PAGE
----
“There have been some really, really clever things done with that song. It has not just been rick-roll. There have been so many different things. One of my favorites is they got (President Barack) Obama to sing “Never Gonna Give You Up” (in a mash-up video) or say it at least, which I thought was brilliant. I mean, it’s obviously somebody with too much time on their hands, but they also did that with Mad Men as well.
Astley also told Moody that he holds no grudge against journalists who made fun of him back in the day.
Album cover courtesy: BMG
The latest quarterly issue also the publication’s 10th anniversary edition. While Stay Thirsty magazine was sparked by sad family circumstances, the years since have proved to be life-affirming in so many ways for Dusty Sang, president of Stay Thirsty Media Inc.
“The magazine was founded on the philosophy of my son, Ryan Licht Sang, to “stay thirsty” for all things from the creative mind,” Sang tells FishbowlNY. “He had seen those words written in sidewalk cement near his home in Chicago.”
“Ryan tragically passed away from bipolar disorder at the age of 24 in 2004,” he continues. “Two years later, his close friends came over to visit with my wife and me to talk about Ryan. Growing out of that visit, Ryan’s friends and I decided to found this magazine. I formed Stay Thirsty Media, Inc. and gave shares to Ryan’s friends so they too had a stake in this enterprise. The first issue was published on Sept. 1, 2006.”
“The mission of the Ryan Licht Sang Bipolar Foundation is to foster awareness, understanding and research for early-onset bipolar disorder,” Sang explains. “We’re also on a “Quest for the Test” to find an empirical, bio-marker test for Bipolar Disorder and we work with the Adolescent Depression Awareness Program from Johns Hopkins Medicine that is designed for high school students, their parents and their teachers to help spread awareness and education about bipolar disorder, depression, suicide and bullying in order to change the stigma associated with illnesses of the brain.”
Check out the full Fall Issue here.
Previously on FishbowlNY:
Stay Thirsty Talks to an NYPD Legend
Joe Klein Pays Heed to the Combat Veterans Mission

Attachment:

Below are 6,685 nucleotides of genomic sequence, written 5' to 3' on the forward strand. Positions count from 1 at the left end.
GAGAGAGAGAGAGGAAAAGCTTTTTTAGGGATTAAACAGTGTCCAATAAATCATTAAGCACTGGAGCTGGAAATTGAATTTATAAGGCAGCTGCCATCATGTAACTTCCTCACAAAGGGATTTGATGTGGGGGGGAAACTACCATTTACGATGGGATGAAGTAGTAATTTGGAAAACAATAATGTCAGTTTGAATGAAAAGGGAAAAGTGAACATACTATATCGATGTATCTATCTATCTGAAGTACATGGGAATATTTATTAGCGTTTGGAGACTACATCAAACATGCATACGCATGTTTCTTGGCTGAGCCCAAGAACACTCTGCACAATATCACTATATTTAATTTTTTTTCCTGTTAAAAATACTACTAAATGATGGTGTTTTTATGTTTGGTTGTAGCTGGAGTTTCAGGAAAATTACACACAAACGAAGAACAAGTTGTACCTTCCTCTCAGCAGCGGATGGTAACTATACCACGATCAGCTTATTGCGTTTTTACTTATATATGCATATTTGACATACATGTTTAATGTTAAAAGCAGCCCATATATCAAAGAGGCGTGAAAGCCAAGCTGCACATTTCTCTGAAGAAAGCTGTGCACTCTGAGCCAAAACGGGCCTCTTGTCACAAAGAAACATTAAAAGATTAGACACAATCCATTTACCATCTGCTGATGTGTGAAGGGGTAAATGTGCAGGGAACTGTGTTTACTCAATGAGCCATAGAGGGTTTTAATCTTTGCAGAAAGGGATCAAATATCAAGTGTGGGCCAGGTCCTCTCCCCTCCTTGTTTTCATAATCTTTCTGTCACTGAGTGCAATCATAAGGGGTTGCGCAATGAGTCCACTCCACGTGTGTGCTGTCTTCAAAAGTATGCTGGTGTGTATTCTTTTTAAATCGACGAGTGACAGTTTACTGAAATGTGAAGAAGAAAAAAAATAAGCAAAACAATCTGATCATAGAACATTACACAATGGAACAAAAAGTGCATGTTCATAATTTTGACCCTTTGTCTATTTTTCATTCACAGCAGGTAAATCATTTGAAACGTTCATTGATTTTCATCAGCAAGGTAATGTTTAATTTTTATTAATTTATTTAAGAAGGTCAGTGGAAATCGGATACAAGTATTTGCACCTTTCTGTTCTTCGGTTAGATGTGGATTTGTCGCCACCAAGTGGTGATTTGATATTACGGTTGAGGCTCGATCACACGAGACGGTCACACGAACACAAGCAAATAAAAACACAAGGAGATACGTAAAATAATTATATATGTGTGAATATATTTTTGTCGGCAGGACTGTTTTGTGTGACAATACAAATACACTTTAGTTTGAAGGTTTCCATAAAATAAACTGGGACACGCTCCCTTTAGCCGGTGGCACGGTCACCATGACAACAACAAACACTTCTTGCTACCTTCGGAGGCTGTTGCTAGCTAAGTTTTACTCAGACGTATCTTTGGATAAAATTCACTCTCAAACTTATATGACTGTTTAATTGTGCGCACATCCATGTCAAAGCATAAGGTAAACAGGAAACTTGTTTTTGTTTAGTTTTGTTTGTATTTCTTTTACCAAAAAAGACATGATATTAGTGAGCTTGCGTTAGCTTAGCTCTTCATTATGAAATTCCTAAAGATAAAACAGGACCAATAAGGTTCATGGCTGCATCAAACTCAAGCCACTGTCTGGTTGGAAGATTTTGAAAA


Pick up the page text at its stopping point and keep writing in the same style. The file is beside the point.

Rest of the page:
Photo courtesy: Dusty Sang
Here’s a look at the posts that made the most buzz the past seven days.Time Inc. Makes Major Changes to Leadership Devin Faraci Puts LAFCA in an Unfamiliar Spot Moves at AP, Racked Time Inc. Names VP of Data Commercialization New York Times Attorney responds to Trump Libel Accusations
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In a memo to Wall Street Journal staff, editor in chief Gerard Baker reveals that the deadline to apply for a 2016 voluntary-severance-benefit buyout package is 11:59 p.m. ET Oct. 31. E.g., the same day that people around the world honor a costume tradition rooted in a bygone desire to dress up so as to be mistaken by returning ghosts as a fellow spirit.
The death knell for this media-industry Gallows’ Eve is email@example.com. Baker announced that the buyout offer is open to news employees worldwide, on both the management and non-management sides. From today’s memo:
I regret of course the need for such a move and I appreciate deeply the dedication all of you continue to show through challenging times. Thanks to your hard work, the news department continues to produce world-class journalism every day and I’m confident this process is the right one to set us on the right footing for renewed growth in the years ahead.
When the worldwide downturn in print newspaper advertising and the growing digital dominance of Apple, Google and Facebook start affecting papers like the Journal, it’s a scary proposition indeed.
Previously on FishbowlNY:
Cuts Likely Coming to WSJ
Image via: halloweencostume.com
The New York Daily News wants America to “bury Trump in a landslide.” The cover of this morning’s edition is supported by a 14-part editorial demanding that voters punish Trump on November 8.
“Trump’s reckless willingness to damage trust in the electoral process — in order to save face and hold leadership of the paranoid wing of U.S. politics — is the most pressing reason why voters must defeat him in a landslide,” explained the Daily News.
The massive piece destroys Trump in every way possible. Don’t believe us? Check out the chapters’ titles:
That about covers it.
The New York Times has made a few changes to its international team. Jim Yardley has been named Europe editor and Greg Winter has been tapped as deputy international editor.
Yardley most recently served as the Times’ Rome bureau chief. He is succeeding Dick Stevenson, who has served as Europe editor for the past three and a half years. Stevenson’s next appointment will be announced soon.